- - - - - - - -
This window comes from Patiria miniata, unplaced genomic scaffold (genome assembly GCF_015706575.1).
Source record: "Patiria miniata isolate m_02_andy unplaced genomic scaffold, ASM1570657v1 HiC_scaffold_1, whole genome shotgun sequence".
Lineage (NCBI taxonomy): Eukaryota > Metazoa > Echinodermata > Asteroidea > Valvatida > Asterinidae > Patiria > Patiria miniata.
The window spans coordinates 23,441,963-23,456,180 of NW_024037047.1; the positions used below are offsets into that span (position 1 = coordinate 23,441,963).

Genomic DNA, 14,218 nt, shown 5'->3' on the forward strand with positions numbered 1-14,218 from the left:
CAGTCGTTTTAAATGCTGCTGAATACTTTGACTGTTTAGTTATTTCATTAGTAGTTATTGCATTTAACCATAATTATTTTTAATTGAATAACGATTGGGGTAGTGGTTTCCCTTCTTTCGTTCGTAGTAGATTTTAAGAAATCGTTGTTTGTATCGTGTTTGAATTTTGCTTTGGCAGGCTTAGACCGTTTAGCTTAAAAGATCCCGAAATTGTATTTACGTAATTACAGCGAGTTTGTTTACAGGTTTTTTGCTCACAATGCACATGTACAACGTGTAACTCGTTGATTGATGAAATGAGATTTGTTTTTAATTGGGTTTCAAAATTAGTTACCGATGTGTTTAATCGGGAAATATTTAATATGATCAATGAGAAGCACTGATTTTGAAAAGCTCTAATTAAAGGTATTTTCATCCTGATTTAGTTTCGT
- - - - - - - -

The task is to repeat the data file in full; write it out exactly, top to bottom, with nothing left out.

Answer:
This window comes from Patiria miniata, unplaced genomic scaffold (genome assembly GCF_015706575.1).
Source record: "Patiria miniata isolate m_02_andy unplaced genomic scaffold, ASM1570657v1 HiC_scaffold_1, whole genome shotgun sequence".
Lineage (NCBI taxonomy): Eukaryota > Metazoa > Echinodermata > Asteroidea > Valvatida > Asterinidae > Patiria > Patiria miniata.
The window spans coordinates 23,441,963-23,456,180 of NW_024037047.1; the positions used below are offsets into that span (position 1 = coordinate 23,441,963).

Genomic DNA, 14,218 nt, shown 5'->3' on the forward strand with positions numbered 1-14,218 from the left:
CAGTCGTTTTAAATGCTGCTGAATACTTTGACTGTTTAGTTATTTCATTAGTAGTTATTGCATTTAACCATAATTATTTTTAATTGAATAACGATTGGGGTAGTGGTTTCCCTTCTTTCGTTCGTAGTAGATTTTAAGAAATCGTTGTTTGTATCGTGTTTGAATTTTGCTTTGGCAGGCTTAGACCGTTTAGCTTAAAAGATCCCGAAATTGTATTTACGTAATTACAGCGAGTTTGTTTACAGGTTTTTTGCTCACAATGCACATGTACAACGTGTAACTCGTTGATTGATGAAATGAGATTTGTTTTTAATTGGGTTTCAAAATTAGTTACCGATGTGTTTAATCGGGAAATATTTAATATGATCAATGAGAAGCACTGATTTTGAAAAGCTCTAATTAAAGGTATTTTCATCCTGATTTAGTTTCGT